Alex Webb
Bloomberg News

Michelin & Cie., the world’s second-largest tire maker, said Friday its first-half earnings jumped 36 percent because of lower commodity prices and higher demand for specialty tires for earthmovers, aircraft and farm tractors.

Operating profit excluding one-time gains and losses advanced to $1.62 billion from $1.19 billion a year earlier, Michelin said Friday. Analysts had expected operating profit of $1.57 billion, based on the average of four estimates compiled by Bloomberg.

Mining-equipment and service suppliers such as Helsinki-based Metso Oyj are reporting that sales have held firm, while Airbus SAS and Boeing Co., the two biggest plane manufacturers, are increasing deliveries.

Michelin, based in Clermont-Ferrand, France, said it’s sticking to a forecast of a “clear increase” in operating profit as currency effects and lower supply costs make up for a decline in volume.

“The market should be pleased by these figures” as earnings beat estimates and Michelin held to its forecast, said Michael Foundoukidis, a Paris-based analyst at Natixis who recommends buying Michelin shares, in a note to clients. “Michelin benefits from its strong premium exposure,” allowing it to charge more for its products.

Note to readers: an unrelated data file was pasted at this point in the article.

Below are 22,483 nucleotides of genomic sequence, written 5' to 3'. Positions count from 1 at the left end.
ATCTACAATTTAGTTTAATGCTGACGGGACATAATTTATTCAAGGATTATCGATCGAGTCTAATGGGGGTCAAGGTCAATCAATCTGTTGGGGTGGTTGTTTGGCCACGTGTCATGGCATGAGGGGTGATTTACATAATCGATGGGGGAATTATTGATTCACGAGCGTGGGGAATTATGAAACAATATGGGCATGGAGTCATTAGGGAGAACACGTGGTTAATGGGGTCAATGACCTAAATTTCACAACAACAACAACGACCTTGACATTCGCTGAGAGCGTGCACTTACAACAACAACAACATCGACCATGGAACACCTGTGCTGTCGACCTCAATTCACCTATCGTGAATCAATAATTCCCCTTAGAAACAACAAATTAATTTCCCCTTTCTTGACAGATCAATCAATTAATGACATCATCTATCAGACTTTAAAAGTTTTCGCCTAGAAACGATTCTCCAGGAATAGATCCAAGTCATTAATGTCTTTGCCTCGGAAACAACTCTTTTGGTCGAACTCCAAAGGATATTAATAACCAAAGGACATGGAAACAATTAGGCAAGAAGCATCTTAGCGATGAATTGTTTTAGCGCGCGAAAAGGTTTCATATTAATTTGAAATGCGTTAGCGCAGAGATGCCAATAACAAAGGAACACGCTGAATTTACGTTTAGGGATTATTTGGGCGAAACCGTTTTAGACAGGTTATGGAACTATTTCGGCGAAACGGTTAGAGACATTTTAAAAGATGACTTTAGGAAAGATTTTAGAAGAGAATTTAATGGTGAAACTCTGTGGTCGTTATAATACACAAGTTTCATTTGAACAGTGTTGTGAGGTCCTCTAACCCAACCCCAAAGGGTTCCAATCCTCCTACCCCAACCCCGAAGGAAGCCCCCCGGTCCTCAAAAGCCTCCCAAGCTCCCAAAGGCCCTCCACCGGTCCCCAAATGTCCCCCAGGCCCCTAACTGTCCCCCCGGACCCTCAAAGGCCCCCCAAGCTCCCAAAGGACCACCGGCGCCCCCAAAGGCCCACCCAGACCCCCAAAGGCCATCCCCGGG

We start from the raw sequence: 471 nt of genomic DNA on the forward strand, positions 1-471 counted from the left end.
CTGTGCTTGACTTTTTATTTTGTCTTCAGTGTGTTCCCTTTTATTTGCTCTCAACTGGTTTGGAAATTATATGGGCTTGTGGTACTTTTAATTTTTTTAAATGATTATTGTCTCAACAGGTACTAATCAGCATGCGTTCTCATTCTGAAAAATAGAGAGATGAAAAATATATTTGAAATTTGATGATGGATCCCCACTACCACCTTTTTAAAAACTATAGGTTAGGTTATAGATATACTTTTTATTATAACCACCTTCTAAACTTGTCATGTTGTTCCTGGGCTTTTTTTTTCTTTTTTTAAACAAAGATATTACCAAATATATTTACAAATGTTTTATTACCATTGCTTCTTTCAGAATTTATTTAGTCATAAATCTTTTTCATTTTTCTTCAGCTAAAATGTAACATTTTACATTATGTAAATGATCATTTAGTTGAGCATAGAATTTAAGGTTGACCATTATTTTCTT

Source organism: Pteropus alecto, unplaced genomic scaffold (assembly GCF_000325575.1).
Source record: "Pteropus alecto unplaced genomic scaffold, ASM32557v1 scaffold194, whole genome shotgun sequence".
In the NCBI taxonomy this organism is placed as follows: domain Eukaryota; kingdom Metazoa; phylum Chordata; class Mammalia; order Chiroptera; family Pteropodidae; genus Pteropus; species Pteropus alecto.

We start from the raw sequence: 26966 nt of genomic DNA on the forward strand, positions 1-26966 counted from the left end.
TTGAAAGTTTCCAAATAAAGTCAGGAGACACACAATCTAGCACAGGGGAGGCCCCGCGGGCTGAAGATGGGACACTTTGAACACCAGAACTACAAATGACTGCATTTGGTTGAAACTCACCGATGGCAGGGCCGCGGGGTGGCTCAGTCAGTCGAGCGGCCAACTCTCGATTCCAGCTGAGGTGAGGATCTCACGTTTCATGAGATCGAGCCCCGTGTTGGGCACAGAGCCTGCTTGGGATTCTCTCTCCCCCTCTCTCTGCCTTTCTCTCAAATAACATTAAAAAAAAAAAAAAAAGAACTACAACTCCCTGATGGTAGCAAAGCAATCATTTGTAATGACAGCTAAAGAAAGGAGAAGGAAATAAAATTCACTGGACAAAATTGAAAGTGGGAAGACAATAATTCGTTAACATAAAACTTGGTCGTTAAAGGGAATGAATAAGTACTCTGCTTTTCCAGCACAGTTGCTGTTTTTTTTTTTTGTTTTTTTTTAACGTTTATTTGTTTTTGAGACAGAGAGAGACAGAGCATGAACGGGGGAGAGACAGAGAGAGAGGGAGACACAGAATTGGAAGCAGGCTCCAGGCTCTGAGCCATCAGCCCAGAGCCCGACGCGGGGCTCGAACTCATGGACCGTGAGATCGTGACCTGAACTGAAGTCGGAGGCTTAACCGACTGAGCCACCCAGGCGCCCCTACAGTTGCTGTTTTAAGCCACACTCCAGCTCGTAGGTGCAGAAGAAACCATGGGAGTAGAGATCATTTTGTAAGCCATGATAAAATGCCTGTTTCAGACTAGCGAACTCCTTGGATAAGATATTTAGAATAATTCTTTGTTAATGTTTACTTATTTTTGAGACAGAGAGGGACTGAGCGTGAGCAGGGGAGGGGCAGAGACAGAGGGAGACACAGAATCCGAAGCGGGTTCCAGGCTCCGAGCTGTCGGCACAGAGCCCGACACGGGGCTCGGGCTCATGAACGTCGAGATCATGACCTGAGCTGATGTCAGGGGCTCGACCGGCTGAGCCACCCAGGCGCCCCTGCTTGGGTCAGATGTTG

Michelin rose as much as 5.1 percent to $66.16, the highest intraday price since May 14, and was trading up 4.4 percent later. The stock has gained 17 percent this year, valuing the manufacturer at $11.96 billion.

First-half net income rose 37 percent from a year earlier to $1.12 billion. Revenue increased 5.9 percent to $13.2 billion as Michelin sold more expensive tires.

The company said in April that annual additional costs from rising raw material prices will probably total $369 million to $430 million. After gains in the first quarter, the price of natural rubber has fallen 43 percent in the past 12 months, while crude oil has slipped 7.9 percent.

Revenue from tires for cars and light trucks rose 4.7 percent to $6.7 billion, the company said. Heavy-truck tires sales advanced 0.1 percent to $4.02 billion. Sales from specialty tires for airplanes and construction equipment, Michelin’s most profitable business, increased 22 percent to $2.38 billion, driven by growth in demand from mining companies and farmers.

Michelin is targeting $3.07 billion in operating profit by 2015, helped by $1.23 billion of cost savings at its industry and services business over five years.

Jean-Dominique Senard became sole chief executive in May of the French tire maker, which ranks behind Bridgestone Corp. of Japan in global production, following the retirement of Michel Rollier, a member of the Michelin family with whom he had shared the role.